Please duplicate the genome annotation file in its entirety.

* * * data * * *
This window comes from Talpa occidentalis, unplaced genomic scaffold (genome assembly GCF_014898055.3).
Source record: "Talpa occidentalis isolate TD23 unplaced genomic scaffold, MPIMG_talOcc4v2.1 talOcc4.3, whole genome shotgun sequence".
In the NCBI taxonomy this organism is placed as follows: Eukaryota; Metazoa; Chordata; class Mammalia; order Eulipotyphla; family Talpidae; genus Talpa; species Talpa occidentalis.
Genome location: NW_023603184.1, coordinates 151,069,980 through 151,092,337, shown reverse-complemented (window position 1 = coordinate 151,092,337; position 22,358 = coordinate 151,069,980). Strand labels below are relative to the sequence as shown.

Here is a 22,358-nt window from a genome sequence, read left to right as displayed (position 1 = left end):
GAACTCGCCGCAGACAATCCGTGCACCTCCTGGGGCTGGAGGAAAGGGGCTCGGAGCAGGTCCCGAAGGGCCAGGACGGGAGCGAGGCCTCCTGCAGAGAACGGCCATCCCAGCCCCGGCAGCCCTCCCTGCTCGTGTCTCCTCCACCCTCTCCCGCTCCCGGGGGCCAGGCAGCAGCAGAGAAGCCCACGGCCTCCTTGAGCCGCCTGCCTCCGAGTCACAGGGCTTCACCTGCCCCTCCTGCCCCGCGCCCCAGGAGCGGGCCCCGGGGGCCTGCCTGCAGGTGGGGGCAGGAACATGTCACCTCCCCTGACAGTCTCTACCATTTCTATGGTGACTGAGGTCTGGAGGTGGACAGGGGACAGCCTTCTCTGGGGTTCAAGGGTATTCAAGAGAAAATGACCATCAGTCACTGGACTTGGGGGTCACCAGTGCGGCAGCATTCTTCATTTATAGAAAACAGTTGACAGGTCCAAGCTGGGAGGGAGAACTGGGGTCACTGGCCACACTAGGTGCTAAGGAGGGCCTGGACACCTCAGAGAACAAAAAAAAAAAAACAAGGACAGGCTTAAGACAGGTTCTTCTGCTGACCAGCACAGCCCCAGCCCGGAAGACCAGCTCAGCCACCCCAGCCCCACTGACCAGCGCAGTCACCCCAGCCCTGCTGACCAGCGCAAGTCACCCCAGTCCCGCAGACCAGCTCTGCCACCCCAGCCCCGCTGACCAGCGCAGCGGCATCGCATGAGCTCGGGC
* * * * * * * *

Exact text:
This window comes from Talpa occidentalis, unplaced genomic scaffold (genome assembly GCF_014898055.3).
Source record: "Talpa occidentalis isolate TD23 unplaced genomic scaffold, MPIMG_talOcc4v2.1 talOcc4.3, whole genome shotgun sequence".
In the NCBI taxonomy this organism is placed as follows: Eukaryota; Metazoa; Chordata; class Mammalia; order Eulipotyphla; family Talpidae; genus Talpa; species Talpa occidentalis.
Genome location: NW_023603184.1, coordinates 151,069,980 through 151,092,337, shown reverse-complemented (window position 1 = coordinate 151,092,337; position 22,358 = coordinate 151,069,980). Strand labels below are relative to the sequence as shown.

Here is a 22,358-nt window from a genome sequence, read left to right as displayed (position 1 = left end):
GAACTCGCCGCAGACAATCCGTGCACCTCCTGGGGCTGGAGGAAAGGGGCTCGGAGCAGGTCCCGAAGGGCCAGGACGGGAGCGAGGCCTCCTGCAGAGAACGGCCATCCCAGCCCCGGCAGCCCTCCCTGCTCGTGTCTCCTCCACCCTCTCCCGCTCCCGGGGGCCAGGCAGCAGCAGAGAAGCCCACGGCCTCCTTGAGCCGCCTGCCTCCGAGTCACAGGGCTTCACCTGCCCCTCCTGCCCCGCGCCCCAGGAGCGGGCCCCGGGGGCCTGCCTGCAGGTGGGGGCAGGAACATGTCACCTCCCCTGACAGTCTCTACCATTTCTATGGTGACTGAGGTCTGGAGGTGGACAGGGGACAGCCTTCTCTGGGGTTCAAGGGTATTCAAGAGAAAATGACCATCAGTCACTGGACTTGGGGGTCACCAGTGCGGCAGCATTCTTCATTTATAGAAAACAGTTGACAGGTCCAAGCTGGGAGGGAGAACTGGGGTCACTGGCCACACTAGGTGCTAAGGAGGGCCTGGACACCTCAGAGAACAAAAAAAAAAAAACAAGGACAGGCTTAAGACAGGTTCTTCTGCTGACCAGCACAGCCCCAGCCCGGAAGACCAGCTCAGCCACCCCAGCCCCACTGACCAGCGCAGTCACCCCAGCCCTGCTGACCAGCGCAAGTCACCCCAGTCCCGCAGACCAGCTCTGCCACCCCAGCCCCGCTGACCAGCGCAGCGGCATCGCATGAGCTCGGGC